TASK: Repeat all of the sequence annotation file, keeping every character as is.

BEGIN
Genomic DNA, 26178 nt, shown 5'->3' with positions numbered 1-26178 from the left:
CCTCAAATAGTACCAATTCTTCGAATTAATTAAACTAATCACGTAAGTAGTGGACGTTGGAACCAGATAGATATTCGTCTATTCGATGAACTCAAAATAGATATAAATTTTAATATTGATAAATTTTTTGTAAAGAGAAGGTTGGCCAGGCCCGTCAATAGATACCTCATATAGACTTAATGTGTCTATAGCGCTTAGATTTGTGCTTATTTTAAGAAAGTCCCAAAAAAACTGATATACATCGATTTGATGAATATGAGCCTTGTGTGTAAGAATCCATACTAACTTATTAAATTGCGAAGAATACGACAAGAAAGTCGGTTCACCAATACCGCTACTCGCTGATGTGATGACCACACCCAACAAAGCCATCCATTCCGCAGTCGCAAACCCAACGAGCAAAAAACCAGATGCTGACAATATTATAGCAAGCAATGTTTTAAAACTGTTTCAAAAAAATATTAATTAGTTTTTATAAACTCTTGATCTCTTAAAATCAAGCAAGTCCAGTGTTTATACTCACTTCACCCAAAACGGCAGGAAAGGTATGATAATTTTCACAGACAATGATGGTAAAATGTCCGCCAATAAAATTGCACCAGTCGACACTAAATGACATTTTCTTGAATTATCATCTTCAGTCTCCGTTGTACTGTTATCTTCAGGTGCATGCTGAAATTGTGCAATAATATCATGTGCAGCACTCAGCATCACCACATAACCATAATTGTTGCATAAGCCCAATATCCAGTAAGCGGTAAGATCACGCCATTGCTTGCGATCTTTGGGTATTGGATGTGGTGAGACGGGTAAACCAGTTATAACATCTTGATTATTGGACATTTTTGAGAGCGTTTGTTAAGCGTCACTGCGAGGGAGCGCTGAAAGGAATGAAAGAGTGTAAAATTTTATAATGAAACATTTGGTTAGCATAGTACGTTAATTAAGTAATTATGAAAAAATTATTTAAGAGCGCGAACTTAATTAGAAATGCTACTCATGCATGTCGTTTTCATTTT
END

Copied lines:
Genomic DNA, 26178 nt, shown 5'->3' with positions numbered 1-26178 from the left:
CCTCAAATAGTACCAATTCTTCGAATTAATTAAACTAATCACGTAAGTAGTGGACGTTGGAACCAGATAGATATTCGTCTATTCGATGAACTCAAAATAGATATAAATTTTAATATTGATAAATTTTTTGTAAAGAGAAGGTTGGCCAGGCCCGTCAATAGATACCTCATATAGACTTAATGTGTCTATAGCGCTTAGATTTGTGCTTATTTTAAGAAAGTCCCAAAAAAACTGATATACATCGATTTGATGAATATGAGCCTTGTGTGTAAGAATCCATACTAACTTATTAAATTGCGAAGAATACGACAAGAAAGTCGGTTCACCAATACCGCTACTCGCTGATGTGATGACCACACCCAACAAAGCCATCCATTCCGCAGTCGCAAACCCAACGAGCAAAAAACCAGATGCTGACAATATTATAGCAAGCAATGTTTTAAAACTGTTTCAAAAAAATATTAATTAGTTTTTATAAACTCTTGATCTCTTAAAATCAAGCAAGTCCAGTGTTTATACTCACTTCACCCAAAACGGCAGGAAAGGTATGATAATTTTCACAGACAATGATGGTAAAATGTCCGCCAATAAAATTGCACCAGTCGACACTAAATGACATTTTCTTGAATTATCATCTTCAGTCTCCGTTGTACTGTTATCTTCAGGTGCATGCTGAAATTGTGCAATAATATCATGTGCAGCACTCAGCATCACCACATAACCATAATTGTTGCATAAGCCCAATATCCAGTAAGCGGTAAGATCACGCCATTGCTTGCGATCTTTGGGTATTGGATGTGGTGAGACGGGTAAACCAGTTATAACATCTTGATTATTGGACATTTTTGAGAGCGTTTGTTAAGCGTCACTGCGAGGGAGCGCTGAAAGGAATGAAAGAGTGTAAAATTTTATAATGAAACATTTGGTTAGCATAGTACGTTAATTAAGTAATTATGAAAAAATTATTTAAGAGCGCGAACTTAATTAGAAATGCTACTCATGCATGTCGTTTTCATTTT